French Foreign Minister pays surprise visit to Algeria and urges easing of tensions between Paris and Algiers
France’s top diplomat, Jean-Yves Le Drian, called on Wednesday for relief from tensions with Algeria, during a surprise visit to Algiers after repeated crises between the North African country and its former colonial power.
Addressing journalists after meeting with President Abdelmadjid Tebboune, Le Drian said that Algeria was an “essential partner for France.”
“I hope that our two countries return together on the path of a peaceful relationship and look to the future,” he said.
“We hope that the dialogue that we relaunch today can lead to the resumption of political exchanges between our governments, going beyond the wounds of the past, which we must face, and the misunderstandings, which we must overcome.”
He expressed the hope that the two will work together to bring stability to the neighbors of Algeria, Libya and Mali.
Relations between Algiers and Paris have been strained for much of the six decades since the former French colony gained its independence after a 130-year occupation.
President Emmanuel Macron has gone further than his predecessors in acknowledging French abuses during the colonial era.
But ties collapsed in October after Macron accused Algeria’s “political-military system” of rewriting history and fomenting “hatred of France.”
Speaking to descendants of independence fighters, reported by Le Monde, Macron also questioned whether Algeria had existed as a nation before the French invasion in the 19th century.
A month after Paris decided to slash visa quotas for citizens of Algeria, Morocco and Tunisia, those comments sparked a fierce reaction in Algeria.
The country withdrew its ambassador and banned French military aircraft from its airspace, which it routinely uses to carry out operations against jihadist groups in West Africa and the Sahel region.
The comments also prompted Tebboune to boycott a major November summit in Paris on Algeria’s war-torn neighbor Libya, vowing that Algeria would “not take the first step” to repair ties.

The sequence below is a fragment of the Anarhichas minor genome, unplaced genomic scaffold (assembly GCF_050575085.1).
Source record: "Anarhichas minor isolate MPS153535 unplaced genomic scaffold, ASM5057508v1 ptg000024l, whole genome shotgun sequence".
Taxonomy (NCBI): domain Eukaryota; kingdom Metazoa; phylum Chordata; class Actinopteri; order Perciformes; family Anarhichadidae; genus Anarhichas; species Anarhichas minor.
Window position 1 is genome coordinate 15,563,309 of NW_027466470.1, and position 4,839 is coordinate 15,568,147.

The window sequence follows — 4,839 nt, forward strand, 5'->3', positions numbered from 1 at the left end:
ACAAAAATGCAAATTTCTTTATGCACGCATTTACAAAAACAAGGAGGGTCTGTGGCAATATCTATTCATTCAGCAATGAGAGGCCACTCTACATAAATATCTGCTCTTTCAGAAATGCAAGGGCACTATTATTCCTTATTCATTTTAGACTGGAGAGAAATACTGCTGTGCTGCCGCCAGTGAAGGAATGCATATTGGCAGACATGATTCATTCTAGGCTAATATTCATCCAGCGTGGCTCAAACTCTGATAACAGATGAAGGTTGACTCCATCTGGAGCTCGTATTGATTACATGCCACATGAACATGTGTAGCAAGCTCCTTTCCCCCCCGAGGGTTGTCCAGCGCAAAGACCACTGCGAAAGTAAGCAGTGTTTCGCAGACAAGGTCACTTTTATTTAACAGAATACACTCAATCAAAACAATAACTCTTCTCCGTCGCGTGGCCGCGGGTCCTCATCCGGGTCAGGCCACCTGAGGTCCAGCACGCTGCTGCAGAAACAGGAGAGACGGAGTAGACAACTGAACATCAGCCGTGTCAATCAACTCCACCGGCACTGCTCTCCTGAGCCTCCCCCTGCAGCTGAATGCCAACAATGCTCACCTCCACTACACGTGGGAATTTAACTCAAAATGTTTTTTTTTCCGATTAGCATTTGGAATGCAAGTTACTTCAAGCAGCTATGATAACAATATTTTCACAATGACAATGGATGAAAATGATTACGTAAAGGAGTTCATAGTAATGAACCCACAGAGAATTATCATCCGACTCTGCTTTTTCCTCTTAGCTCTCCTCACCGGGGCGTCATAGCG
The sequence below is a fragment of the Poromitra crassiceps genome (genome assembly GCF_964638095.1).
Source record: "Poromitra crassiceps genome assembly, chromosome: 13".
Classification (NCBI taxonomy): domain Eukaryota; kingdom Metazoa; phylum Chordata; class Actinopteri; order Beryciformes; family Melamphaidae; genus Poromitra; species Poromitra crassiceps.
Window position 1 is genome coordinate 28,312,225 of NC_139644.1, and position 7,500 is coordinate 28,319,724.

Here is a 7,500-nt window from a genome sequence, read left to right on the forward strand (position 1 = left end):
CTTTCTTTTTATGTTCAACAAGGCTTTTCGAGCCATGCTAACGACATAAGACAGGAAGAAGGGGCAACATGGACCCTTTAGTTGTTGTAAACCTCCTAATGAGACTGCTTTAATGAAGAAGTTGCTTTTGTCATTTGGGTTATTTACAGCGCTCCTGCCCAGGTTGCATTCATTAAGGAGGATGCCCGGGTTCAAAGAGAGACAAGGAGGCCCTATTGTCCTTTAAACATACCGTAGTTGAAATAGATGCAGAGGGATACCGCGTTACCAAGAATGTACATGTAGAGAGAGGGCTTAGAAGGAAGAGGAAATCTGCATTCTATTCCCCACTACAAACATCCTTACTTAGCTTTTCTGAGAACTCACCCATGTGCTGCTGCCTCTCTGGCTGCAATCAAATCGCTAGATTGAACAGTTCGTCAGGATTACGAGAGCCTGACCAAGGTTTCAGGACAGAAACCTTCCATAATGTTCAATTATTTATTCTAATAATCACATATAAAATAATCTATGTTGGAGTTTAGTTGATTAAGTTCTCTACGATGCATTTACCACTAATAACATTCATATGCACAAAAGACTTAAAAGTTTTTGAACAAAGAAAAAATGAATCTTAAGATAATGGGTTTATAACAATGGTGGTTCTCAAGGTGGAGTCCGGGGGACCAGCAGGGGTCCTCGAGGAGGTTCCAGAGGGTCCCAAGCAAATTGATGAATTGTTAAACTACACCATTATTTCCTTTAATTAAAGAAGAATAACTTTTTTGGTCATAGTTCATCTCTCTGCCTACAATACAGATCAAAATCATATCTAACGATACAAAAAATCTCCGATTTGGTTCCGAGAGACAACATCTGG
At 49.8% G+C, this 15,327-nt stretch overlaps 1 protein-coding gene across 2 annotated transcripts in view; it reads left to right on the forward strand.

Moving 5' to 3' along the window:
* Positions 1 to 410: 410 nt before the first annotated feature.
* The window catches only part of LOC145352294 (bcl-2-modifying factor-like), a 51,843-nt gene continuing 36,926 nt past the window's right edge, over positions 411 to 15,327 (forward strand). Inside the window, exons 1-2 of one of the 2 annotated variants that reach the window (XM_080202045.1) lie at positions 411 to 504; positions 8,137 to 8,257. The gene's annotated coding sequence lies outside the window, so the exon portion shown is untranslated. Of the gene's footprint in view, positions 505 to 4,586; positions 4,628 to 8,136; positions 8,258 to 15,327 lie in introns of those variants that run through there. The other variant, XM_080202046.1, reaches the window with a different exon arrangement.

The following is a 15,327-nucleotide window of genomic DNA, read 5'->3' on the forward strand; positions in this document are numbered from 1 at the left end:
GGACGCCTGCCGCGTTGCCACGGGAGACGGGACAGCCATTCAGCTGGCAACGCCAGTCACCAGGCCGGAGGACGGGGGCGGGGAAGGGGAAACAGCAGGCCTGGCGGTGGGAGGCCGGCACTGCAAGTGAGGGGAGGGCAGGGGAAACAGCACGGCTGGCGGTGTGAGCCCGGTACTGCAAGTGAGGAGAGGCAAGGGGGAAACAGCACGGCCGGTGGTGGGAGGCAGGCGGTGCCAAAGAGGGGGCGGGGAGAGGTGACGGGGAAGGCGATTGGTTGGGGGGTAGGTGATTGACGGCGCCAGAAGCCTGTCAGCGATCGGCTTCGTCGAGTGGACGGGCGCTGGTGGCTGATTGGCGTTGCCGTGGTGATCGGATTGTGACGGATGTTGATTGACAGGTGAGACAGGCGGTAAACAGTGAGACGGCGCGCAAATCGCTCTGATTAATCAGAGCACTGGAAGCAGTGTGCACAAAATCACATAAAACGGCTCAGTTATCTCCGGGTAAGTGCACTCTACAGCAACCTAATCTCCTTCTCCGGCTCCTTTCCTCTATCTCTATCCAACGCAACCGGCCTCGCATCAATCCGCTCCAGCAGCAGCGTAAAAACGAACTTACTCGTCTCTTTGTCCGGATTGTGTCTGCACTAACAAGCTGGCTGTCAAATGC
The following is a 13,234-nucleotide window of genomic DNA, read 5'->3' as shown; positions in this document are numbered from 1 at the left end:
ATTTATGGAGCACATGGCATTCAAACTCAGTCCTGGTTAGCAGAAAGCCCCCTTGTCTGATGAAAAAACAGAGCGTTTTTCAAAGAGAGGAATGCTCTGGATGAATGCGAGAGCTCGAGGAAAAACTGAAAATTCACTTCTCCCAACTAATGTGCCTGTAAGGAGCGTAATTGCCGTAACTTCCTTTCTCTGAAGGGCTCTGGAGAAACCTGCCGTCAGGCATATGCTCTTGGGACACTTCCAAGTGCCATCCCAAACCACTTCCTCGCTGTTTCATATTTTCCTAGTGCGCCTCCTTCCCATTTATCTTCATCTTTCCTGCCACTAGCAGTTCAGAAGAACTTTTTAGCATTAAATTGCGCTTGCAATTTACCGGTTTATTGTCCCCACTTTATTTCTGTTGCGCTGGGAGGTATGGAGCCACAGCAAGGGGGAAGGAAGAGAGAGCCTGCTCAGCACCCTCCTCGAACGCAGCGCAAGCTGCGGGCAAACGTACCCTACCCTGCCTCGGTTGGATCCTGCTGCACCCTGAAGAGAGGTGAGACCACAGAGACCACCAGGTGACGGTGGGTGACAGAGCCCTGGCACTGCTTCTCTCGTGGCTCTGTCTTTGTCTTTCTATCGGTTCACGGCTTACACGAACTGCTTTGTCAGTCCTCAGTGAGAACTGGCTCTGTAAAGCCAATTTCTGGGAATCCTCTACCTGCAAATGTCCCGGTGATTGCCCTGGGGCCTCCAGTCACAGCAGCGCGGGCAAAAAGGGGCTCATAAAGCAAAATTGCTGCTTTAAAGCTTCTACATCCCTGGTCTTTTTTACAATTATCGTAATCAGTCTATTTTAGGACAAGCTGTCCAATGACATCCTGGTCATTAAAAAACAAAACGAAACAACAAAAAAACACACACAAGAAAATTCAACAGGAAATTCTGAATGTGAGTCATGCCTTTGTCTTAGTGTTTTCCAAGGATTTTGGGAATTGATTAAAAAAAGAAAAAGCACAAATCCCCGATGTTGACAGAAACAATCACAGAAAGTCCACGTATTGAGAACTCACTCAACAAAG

The dispute prompted a rare expression of regret from the French presidency, which said it “regretted” the misunderstandings caused by the comments.
An aide to Macron’s office said the French leader “has the utmost respect for the Algerian nation and its history and for the sovereignty of Algeria.”
Algerian Foreign Minister Ramtane Lamamra welcomed that statement and eventually represented Algeria at the Libyan conference.
Le Drian’s visit comes as Algeria prepares to celebrate the 60th anniversary of its independence in March.
Macron, France’s first leader born after the colonial era, has prioritized historical reconciliation and forging a modern relationship with the former colonies.
Earlier this year, he acknowledged that French officers tortured and murdered Algerian lawyer Ali Boumendjel in 1957.
Macron also condemned “inexcusable crimes” in October during a 1961 offensive against Algerian pro-independence protesters in Paris, during which French police led by a former Nazi collaborator killed dozens of protesters and dumped their bodies into the Seine River.
A report commissioned by the president from historian Benjamin Stora earlier this year urged a truth commission on the Algerian war, but Macron ruled out issuing an official apology.
And as he seeks re-election next year, he is wary of providing ammunition to far-right nationalist opponents Marine Le Pen and Eric Zemmour.